When we look at the marquee names Roma has signed this summer—Bryan Cristante, Ante Coric and Justin Kluivert—one notices a theme; a lack of experience. While Cristante is coming off a fine season with Atalanta and Kluivert was pretty solid with Ajax, neither are what we’d call a finished product; they are very much prospects. Indeed when we widen the scope to last summer, Monchi’s Roma resume is filled with speculative plays, young players long on upside and short on experience.
Sure, Monchi hit it out of the park with Cengiz Ünder, but much of Roma’s success last year was due to her veterans, Edin Dzeko, Kostas Manolas and Radja Nainggolan to name a few. The co-mingling of those rookies and the at-or-near 30 year old set produced a solid debut season for Monchi and Eusebio Di Francesco, but what Roma lacked last year (and has for sometime) was a bonafide, ascending star—a guy in his early to mid twenties, rapidly approaching the peak of his powers, one around whom the remaining 10 men coalesce into a fluid footballing force.
While Manolas is undoubtedly one of the best defenders in the game, the nature of his position excludes him from this conversation. Outside of Cannavaro or Maldini at their absolute apexes, a team’s identity seldom forms around a defender. No, we’re talking about a midfielder here, folks. The man in the middle of the park who, through a combination of technique, athleticism and creativity, makes everything work.
Roma doesn’t have one of these, but if you believe Marca, one might be hitting the market real soon.
El mediocentro croata se sincera sobre su futuro con @marca en pleno Mundial de #Rusia2018: "Llevo tres años en el Madrid y no he jugado demasiado" https://t.co/ZEsVZiNMBM Entrevista exclusiva por @jigochoa— MARCA (@marca) June 23, 2018
Hang on, let me conjure up my 8th grade Spanish...”I want to play more and the best thing is to leave Madrid.” Those 13 words (11 in Spanish) have put all of Europe on high alert—Mateo Kovacic, Madrid’s 24-year-old do-it-all midfielder wants out. Speaking to Marca, Kovacic was remarkably candid about his time in Madrid and his future in the world’s most famous footballing factory:
I think that in Real Madrid all the players are important, the problem is that for a young player it is difficult to have continuity and without that continuity I will never be able to show my potential, when I do not play, I am not happy. these three years in Madrid, with some incredible teammates, winning trophies ... But I have not been completely happy because my contribution to all that has not been the maximum and it’s something I want to change.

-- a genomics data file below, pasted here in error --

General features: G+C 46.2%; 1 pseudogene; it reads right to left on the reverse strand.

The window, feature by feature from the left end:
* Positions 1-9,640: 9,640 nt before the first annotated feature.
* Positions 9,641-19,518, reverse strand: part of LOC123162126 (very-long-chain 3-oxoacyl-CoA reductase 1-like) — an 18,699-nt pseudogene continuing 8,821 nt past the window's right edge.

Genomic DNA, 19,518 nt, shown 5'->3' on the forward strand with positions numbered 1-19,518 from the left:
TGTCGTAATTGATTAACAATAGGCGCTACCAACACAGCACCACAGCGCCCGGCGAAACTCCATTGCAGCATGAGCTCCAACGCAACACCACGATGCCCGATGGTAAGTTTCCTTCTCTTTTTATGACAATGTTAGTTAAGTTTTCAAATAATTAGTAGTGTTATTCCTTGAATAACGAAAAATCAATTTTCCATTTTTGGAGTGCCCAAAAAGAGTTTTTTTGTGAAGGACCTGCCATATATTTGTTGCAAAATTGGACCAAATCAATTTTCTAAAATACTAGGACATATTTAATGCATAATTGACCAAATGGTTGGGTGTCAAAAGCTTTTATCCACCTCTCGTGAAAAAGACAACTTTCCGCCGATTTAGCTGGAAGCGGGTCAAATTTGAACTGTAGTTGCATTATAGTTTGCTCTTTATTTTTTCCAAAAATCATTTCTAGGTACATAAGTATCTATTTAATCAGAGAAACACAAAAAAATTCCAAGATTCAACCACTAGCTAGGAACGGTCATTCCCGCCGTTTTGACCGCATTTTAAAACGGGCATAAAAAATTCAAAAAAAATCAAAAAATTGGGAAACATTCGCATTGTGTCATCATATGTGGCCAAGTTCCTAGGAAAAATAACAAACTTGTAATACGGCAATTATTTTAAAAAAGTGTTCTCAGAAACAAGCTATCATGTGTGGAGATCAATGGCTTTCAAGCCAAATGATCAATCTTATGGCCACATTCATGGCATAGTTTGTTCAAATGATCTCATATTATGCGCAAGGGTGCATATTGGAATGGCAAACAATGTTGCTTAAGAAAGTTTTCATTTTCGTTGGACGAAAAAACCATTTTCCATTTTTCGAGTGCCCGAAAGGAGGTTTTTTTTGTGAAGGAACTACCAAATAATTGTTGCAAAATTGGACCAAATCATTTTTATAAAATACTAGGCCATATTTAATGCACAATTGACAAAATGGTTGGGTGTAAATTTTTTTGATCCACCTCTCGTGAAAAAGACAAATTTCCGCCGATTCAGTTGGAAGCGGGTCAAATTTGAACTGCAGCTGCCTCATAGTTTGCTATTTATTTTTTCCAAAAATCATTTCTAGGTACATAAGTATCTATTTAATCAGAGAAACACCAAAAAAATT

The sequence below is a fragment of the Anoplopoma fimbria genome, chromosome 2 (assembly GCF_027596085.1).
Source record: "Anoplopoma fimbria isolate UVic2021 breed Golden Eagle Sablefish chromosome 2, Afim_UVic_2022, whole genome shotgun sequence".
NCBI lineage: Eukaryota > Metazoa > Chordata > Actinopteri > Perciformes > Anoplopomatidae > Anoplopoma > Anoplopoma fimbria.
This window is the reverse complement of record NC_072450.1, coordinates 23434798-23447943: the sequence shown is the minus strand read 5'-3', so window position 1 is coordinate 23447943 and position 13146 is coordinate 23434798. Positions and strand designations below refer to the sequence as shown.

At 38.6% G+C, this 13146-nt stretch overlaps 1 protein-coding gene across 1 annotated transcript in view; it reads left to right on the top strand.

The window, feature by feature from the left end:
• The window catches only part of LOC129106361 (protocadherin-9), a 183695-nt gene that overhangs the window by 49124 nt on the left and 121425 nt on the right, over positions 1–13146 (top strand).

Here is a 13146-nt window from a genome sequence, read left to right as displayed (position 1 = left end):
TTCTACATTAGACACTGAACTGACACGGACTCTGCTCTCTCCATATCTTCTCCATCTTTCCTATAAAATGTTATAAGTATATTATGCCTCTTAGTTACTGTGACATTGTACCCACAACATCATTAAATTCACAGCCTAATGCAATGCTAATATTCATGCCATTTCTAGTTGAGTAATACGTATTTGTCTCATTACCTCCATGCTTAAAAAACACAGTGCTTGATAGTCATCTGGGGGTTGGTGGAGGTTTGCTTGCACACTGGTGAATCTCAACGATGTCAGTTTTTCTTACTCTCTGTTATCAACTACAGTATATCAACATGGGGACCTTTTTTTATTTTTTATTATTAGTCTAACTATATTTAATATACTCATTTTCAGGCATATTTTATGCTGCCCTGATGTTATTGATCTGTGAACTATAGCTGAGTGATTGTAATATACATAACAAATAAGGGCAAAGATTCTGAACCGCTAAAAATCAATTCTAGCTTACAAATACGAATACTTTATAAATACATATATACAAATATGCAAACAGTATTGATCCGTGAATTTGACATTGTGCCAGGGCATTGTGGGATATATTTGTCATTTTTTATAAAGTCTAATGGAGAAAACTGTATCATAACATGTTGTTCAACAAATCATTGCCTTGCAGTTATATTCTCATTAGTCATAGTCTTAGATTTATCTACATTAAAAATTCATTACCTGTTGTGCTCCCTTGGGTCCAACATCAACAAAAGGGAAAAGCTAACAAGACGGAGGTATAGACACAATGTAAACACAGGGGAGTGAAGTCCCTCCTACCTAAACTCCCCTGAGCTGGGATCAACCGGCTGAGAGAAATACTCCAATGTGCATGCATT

I’ve been in Madrid for three years and I have not played too much and that’s something that has affected my status in the national team. It’s something that does not make me happy, that’s why it’s best to change teams, Real Madrid is an extraordinary team full of great players and maybe now I’m too young to contribute one hundred percent.
Kovacic is one of those names that hardcore fans have known for years, yet when we look at his resume, it’s still rather stark. In three seasons with Real, Kovacic has scored only three goals and contributed eight assists in all competitions. Those stats aren’t an indictment of his talent, but rather an insight into his role—he doesn’t have one, which speaks to his point. At this age and at this point in his developmental curve, he needs to play 30 to 40 matches a year—wasting time as a bit player won’t help him fulfill his potential. And with Toni Kroos, Lucas Vazquez, Casemiro, Luka Modric, Isco and Marco Asensio all ahead of him, Kovacic looks destined for another year on the periphery with Madrid.
So what’s a 24-year-old Croatian with a desire to be better to do? Why, move to Roma, that’s what!
It’s at this point in the conversation where we typically talk about a) exorbitant transfer fees and b) excessive wage demands. Fortunately for Roma, they have two things working in their favor: Madrid’s infatuation with Alisson and Kovacic’s surprisingly affordable wage packet.
While footballers are like any other commodity, in so far as they’re worth what the market will bear, most sources estimate Kovacic’s value to be approximately €30 to €40 million, while his wages are a reported £75,000 per week, or roughly €4.5 million per year.
Now, given Madrid’s Alisson obsession and the fact that they’re loathe to pay €75 to €80 million for him, could Monchi swing a €35 to €40 million + Kovacic deal for Alisson? At this point, Real’s new manager and even some of their stars (notably Marcelo) are openly asking for Alisson, so Monchi may never have greater leverage, so why not let Madrid offset some of the financial cost by throwing in Kovacic, who is essentially a redundant asset to them anyway?
If they can tempt Real with that offer, it doesn’t seem like it would take much to make Kovacic happy. Might a modest raise—somewhere in the €5 to €6 million range—and a new three to five year deal suit his needs?
Kovacic would be an instant starter with Roma, if not out and out their best player, he’d get a raise, Champions League football and the chance to leave his Roma deal at 28-years-old, primed to make the move to a mega club (perhaps City or Chelsea by that point, who knows) as a genuine star rather than a prospect or luxury.
In all honesty, this deal makes too much sense not too happen. Roma get’s a stud and direct replacement for Radja Nainggolan, while also pocketing €30 to €40 million in cash, which they can then flip on Alex Meret or Alphonse Areola or even a defender should Manolas leave, Alisson gets his Madrid wish and Kovacic gets the opportunity to become a star.
As Michael Scott would say, this is a win-win-win.